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The Differences Between Ni-Hard and Chrome White Iron

Posted by Penticton Foundry on August 16, 2017

Exploring Ni-Hard and ASTM A532 Class II and III

Ni-hard is also called ASTM A532 Class I Type A. This blog explores the differences between Ni-hard and ASTM A532 Class II and III in an easy-to-read chart form. Microstructure differences will be examined and application suggestions made.

The discharge end of a chrome white iron pump casing, showing integral splitter vane.


High Chrome White Iron

Specification: ASTM A532 Class I

Specification: ASTM A532 Class II and III   

Microstructure: Cementitic iron that solidifies as austenite with Fe3C carbides

Microstructure: Solidifies through the eutectic point, forming an iron-rich metallic phase (that is mostly martensite) along with M7C3 chromium carbides

Ni-hard Type A is the least expensive of the Ni-hard alloys, and the most common.  It is usually specified for use when combating abrasion only.

When impact is an issue, it is better to select a high chrome white iron.  Class II alloys are considered to have the highest toughness of the chrome white iron alloys.

Ni-hard Type B can replace Type A if more toughness is required.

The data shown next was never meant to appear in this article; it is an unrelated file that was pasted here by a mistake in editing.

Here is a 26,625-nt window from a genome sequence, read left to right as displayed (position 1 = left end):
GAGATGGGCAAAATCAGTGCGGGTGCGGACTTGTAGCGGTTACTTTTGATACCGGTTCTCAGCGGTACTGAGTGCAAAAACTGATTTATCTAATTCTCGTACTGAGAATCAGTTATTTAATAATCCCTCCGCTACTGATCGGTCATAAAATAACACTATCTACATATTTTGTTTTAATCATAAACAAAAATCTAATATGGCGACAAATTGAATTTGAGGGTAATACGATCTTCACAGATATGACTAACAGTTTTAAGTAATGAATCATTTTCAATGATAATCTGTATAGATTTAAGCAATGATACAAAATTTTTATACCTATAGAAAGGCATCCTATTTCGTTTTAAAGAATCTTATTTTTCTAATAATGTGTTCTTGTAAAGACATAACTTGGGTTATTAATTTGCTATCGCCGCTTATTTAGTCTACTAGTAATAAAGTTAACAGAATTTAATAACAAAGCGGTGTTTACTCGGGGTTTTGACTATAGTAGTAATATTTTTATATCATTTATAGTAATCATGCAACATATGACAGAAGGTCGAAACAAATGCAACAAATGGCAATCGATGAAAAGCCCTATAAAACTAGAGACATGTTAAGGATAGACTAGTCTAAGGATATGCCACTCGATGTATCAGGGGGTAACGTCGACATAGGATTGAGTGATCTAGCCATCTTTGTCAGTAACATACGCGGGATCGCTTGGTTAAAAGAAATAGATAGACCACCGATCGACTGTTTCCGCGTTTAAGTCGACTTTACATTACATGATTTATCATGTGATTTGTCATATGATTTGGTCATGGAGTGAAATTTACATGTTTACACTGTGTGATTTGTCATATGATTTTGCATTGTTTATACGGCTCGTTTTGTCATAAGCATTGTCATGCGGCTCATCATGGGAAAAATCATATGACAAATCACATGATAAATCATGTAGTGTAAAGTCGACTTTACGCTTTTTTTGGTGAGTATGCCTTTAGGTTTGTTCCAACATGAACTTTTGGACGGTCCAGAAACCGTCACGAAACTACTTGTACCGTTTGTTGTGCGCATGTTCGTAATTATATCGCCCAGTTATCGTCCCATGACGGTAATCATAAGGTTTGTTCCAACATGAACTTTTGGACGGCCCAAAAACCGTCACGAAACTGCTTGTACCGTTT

Again, the chrome white iron class II alloys will have a higher toughness than Ni-hard A, B or D.  Plus, the high chrome white iron will be more corrosion resistant.

Ni-hard Type D is the toughest of the Ni-hard grades, as well as the most corrosion resistant. It is, however, also the most expensive.

The high chrome white iron class III alloys have the highest level of chromium.They are the most corrosion resistant of the ASTM A532 alloys.  Their toughness is slightly less than the class II alloys, but higher than the Ni-hard alloys.


Type A is for low cost parts that are not exposed to high dynamic stresses:

  • brick molds
  • concrete/asphalt mixing wheels, blades, nozzles and augers


Type B is for parts subjected to more impact like crusher plates.


Type D is for parts subjected to more severe conditions, like pump casings for corrosive slurries.


Class II is for parts subjected to a high level of impact:

  • balls for cement mills
  • parts for hard-rock mining like feed chute liners and gyratory crusher liners


Class III is the workhorse of the chrome white iron alloys and is used for parts in many industries.  Applications include:

  • slurry pump parts
  • mill liners
  • cyclone parts
  • chute liners
  • crushing machines
  • piping components

If you want to see more images of chrome white iron parts, check out our Gallery


For more information on chrome white iron, read our abrasion resistant alloys page.

Click this link to learn more about Ni-hard’s physical and mechanical properties.